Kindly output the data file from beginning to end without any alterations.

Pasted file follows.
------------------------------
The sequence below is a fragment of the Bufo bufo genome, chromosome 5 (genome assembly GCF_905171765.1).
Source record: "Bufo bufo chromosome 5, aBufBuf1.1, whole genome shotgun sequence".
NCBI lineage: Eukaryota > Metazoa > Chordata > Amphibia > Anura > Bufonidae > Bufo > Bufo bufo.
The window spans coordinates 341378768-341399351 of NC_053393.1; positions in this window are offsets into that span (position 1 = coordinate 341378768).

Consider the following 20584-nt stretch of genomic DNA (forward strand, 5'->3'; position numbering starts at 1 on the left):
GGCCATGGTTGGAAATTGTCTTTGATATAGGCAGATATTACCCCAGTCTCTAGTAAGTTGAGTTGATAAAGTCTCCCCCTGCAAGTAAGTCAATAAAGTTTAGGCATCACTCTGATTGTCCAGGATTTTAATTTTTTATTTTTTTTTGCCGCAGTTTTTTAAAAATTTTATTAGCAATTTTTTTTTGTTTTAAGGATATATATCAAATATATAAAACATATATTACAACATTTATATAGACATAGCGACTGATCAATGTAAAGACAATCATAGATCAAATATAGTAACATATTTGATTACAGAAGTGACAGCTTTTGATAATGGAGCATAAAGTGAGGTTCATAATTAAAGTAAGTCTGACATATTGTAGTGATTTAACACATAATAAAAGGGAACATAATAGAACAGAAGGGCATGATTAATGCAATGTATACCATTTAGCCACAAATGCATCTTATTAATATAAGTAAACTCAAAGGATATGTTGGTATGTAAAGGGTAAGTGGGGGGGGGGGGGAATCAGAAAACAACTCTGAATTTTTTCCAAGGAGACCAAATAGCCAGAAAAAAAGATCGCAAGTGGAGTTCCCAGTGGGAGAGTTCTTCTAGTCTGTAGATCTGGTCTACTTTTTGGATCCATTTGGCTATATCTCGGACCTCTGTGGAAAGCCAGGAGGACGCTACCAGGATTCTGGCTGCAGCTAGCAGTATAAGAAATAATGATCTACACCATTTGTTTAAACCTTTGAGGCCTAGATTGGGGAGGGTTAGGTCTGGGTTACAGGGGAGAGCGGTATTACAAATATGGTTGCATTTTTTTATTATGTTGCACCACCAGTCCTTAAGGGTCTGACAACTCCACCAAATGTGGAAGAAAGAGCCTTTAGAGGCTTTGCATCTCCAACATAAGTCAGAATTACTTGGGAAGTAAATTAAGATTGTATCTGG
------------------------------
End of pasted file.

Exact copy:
The sequence below is a fragment of the Bufo bufo genome, chromosome 5 (genome assembly GCF_905171765.1).
Source record: "Bufo bufo chromosome 5, aBufBuf1.1, whole genome shotgun sequence".
NCBI lineage: Eukaryota > Metazoa > Chordata > Amphibia > Anura > Bufonidae > Bufo > Bufo bufo.
The window spans coordinates 341378768-341399351 of NC_053393.1; positions in this window are offsets into that span (position 1 = coordinate 341378768).

Consider the following 20584-nt stretch of genomic DNA (forward strand, 5'->3'; position numbering starts at 1 on the left):
GGCCATGGTTGGAAATTGTCTTTGATATAGGCAGATATTACCCCAGTCTCTAGTAAGTTGAGTTGATAAAGTCTCCCCCTGCAAGTAAGTCAATAAAGTTTAGGCATCACTCTGATTGTCCAGGATTTTAATTTTTTATTTTTTTTTGCCGCAGTTTTTTAAAAATTTTATTAGCAATTTTTTTTTGTTTTAAGGATATATATCAAATATATAAAACATATATTACAACATTTATATAGACATAGCGACTGATCAATGTAAAGACAATCATAGATCAAATATAGTAACATATTTGATTACAGAAGTGACAGCTTTTGATAATGGAGCATAAAGTGAGGTTCATAATTAAAGTAAGTCTGACATATTGTAGTGATTTAACACATAATAAAAGGGAACATAATAGAACAGAAGGGCATGATTAATGCAATGTATACCATTTAGCCACAAATGCATCTTATTAATATAAGTAAACTCAAAGGATATGTTGGTATGTAAAGGGTAAGTGGGGGGGGGGGGGAATCAGAAAACAACTCTGAATTTTTTCCAAGGAGACCAAATAGCCAGAAAAAAAGATCGCAAGTGGAGTTCCCAGTGGGAGAGTTCTTCTAGTCTGTAGATCTGGTCTACTTTTTGGATCCATTTGGCTATATCTCGGACCTCTGTGGAAAGCCAGGAGGACGCTACCAGGATTCTGGCTGCAGCTAGCAGTATAAGAAATAATGATCTACACCATTTGTTTAAACCTTTGAGGCCTAGATTGGGGAGGGTTAGGTCTGGGTTACAGGGGAGAGCGGTATTACAAATATGGTTGCATTTTTTTATTATGTTGCACCACCAGTCCTTAAGGGTCTGACAACTCCACCAAATGTGGAAGAAAGAGCCTTTAGAGGCTTTGCATCTCCAACATAAGTCAGAATTACTTGGGAAGTAAATTAAGATTGTATCTGG